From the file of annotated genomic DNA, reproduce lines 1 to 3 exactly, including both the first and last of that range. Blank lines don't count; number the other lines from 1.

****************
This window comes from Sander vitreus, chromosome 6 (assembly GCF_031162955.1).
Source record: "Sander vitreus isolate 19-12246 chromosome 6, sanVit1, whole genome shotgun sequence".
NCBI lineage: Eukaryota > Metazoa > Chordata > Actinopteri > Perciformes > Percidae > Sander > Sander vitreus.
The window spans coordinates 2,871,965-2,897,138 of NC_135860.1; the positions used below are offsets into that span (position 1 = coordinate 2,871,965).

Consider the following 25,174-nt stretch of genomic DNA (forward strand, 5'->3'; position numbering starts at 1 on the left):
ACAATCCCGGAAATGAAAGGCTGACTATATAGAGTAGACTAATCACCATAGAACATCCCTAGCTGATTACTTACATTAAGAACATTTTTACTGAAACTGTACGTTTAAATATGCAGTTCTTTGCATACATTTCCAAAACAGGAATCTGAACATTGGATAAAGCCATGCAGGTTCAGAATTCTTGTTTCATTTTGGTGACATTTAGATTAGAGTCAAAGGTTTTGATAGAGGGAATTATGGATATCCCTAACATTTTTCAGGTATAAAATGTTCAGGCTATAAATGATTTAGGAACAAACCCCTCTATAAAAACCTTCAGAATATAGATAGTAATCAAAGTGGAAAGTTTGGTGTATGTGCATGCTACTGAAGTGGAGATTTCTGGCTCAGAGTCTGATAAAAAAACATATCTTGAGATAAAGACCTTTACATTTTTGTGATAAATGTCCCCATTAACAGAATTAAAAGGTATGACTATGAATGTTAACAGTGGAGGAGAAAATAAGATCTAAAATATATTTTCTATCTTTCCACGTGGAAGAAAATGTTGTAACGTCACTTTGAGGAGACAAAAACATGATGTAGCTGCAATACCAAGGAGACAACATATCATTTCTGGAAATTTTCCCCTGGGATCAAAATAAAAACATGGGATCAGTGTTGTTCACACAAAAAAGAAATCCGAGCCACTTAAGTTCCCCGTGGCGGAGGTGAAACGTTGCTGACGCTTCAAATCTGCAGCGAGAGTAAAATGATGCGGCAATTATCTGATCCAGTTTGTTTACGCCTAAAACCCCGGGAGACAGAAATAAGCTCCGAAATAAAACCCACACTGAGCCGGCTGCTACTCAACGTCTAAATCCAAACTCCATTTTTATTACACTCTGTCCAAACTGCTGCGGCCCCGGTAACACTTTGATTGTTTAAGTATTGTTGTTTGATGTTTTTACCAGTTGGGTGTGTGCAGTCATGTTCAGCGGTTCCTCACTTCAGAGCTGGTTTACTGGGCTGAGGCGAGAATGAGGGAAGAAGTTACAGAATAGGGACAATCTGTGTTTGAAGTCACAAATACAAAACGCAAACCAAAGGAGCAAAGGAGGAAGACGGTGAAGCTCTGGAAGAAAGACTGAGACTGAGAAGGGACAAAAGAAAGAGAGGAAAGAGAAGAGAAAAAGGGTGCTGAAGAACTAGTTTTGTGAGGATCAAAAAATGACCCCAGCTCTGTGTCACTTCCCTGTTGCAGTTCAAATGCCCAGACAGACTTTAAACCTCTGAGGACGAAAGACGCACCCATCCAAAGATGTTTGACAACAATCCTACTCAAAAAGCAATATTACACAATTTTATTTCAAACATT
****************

This window comes from Sander vitreus, chromosome 6 (assembly GCF_031162955.1).
Source record: "Sander vitreus isolate 19-12246 chromosome 6, sanVit1, whole genome shotgun sequence".
NCBI lineage: Eukaryota > Metazoa > Chordata > Actinopteri > Perciformes > Percidae > Sander > Sander vitreus.